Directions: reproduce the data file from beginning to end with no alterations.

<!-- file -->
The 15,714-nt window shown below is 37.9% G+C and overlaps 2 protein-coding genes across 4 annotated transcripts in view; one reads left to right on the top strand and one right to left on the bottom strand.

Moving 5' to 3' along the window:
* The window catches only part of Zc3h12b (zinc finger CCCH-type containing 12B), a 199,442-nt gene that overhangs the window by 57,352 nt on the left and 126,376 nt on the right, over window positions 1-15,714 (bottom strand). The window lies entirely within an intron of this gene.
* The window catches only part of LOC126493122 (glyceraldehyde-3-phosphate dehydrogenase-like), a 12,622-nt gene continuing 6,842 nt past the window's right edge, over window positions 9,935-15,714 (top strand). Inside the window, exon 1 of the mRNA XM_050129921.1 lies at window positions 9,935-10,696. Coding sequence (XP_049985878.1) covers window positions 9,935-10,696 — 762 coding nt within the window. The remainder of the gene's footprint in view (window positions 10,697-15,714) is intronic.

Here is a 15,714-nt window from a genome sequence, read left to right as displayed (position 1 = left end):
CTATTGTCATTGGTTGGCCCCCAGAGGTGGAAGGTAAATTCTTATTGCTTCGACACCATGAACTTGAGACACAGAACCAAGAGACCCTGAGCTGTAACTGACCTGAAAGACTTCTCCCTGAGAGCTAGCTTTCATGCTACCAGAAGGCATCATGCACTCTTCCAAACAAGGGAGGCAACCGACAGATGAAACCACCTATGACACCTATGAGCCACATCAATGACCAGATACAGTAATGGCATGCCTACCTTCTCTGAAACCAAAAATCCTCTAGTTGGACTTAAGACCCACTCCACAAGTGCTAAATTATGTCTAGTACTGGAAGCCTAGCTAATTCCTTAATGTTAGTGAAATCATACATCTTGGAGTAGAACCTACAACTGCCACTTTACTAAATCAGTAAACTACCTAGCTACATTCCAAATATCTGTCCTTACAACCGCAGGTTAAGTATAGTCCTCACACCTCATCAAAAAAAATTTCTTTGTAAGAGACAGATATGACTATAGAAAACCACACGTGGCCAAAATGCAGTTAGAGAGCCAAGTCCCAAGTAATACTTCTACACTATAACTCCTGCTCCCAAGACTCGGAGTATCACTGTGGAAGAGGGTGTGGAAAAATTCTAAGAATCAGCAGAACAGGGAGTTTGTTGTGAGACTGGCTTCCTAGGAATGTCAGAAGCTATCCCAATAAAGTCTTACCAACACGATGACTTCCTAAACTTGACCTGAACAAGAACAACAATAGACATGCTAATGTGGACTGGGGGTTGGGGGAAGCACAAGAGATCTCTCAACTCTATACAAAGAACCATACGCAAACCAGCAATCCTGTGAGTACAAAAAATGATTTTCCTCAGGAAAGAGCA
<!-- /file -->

The 15,714-nt window shown below is 37.9% G+C and overlaps 2 protein-coding genes across 4 annotated transcripts in view; one reads left to right on the top strand and one right to left on the bottom strand.

Moving 5' to 3' along the window:
* The window catches only part of Zc3h12b (zinc finger CCCH-type containing 12B), a 199,442-nt gene that overhangs the window by 57,352 nt on the left and 126,376 nt on the right, over window positions 1-15,714 (bottom strand). The window lies entirely within an intron of this gene.
* The window catches only part of LOC126493122 (glyceraldehyde-3-phosphate dehydrogenase-like), a 12,622-nt gene continuing 6,842 nt past the window's right edge, over window positions 9,935-15,714 (top strand). Inside the window, exon 1 of the mRNA XM_050129921.1 lies at window positions 9,935-10,696. Coding sequence (XP_049985878.1) covers window positions 9,935-10,696 — 762 coding nt within the window. The remainder of the gene's footprint in view (window positions 10,697-15,714) is intronic.

Here is a 15,714-nt window from a genome sequence, read left to right as displayed (position 1 = left end):
CTATTGTCATTGGTTGGCCCCCAGAGGTGGAAGGTAAATTCTTATTGCTTCGACACCATGAACTTGAGACACAGAACCAAGAGACCCTGAGCTGTAACTGACCTGAAAGACTTCTCCCTGAGAGCTAGCTTTCATGCTACCAGAAGGCATCATGCACTCTTCCAAACAAGGGAGGCAACCGACAGATGAAACCACCTATGACACCTATGAGCCACATCAATGACCAGATACAGTAATGGCATGCCTACCTTCTCTGAAACCAAAAATCCTCTAGTTGGACTTAAGACCCACTCCACAAGTGCTAAATTATGTCTAGTACTGGAAGCCTAGCTAATTCCTTAATGTTAGTGAAATCATACATCTTGGAGTAGAACCTACAACTGCCACTTTACTAAATCAGTAAACTACCTAGCTACATTCCAAATATCTGTCCTTACAACCGCAGGTTAAGTATAGTCCTCACACCTCATCAAAAAAAATTTCTTTGTAAGAGACAGATATGACTATAGAAAACCACACGTGGCCAAAATGCAGTTAGAGAGCCAAGTCCCAAGTAATACTTCTACACTATAACTCCTGCTCCCAAGACTCGGAGTATCACTGTGGAAGAGGGTGTGGAAAAATTCTAAGAATCAGCAGAACAGGGAGTTTGTTGTGAGACTGGCTTCCTAGGAATGTCAGAAGCTATCCCAATAAAGTCTTACCAACACGATGACTTCCTAAACTTGACCTGAACAAGAACAACAATAGACATGCTAATGTGGACTGGGGGTTGGGGGAAGCACAAGAGATCTCTCAACTCTATACAAAGAACCATACGCAAACCAGCAATCCTGTGAGTACAAAAAATGATTTTCCTCAGGAAAGAGCA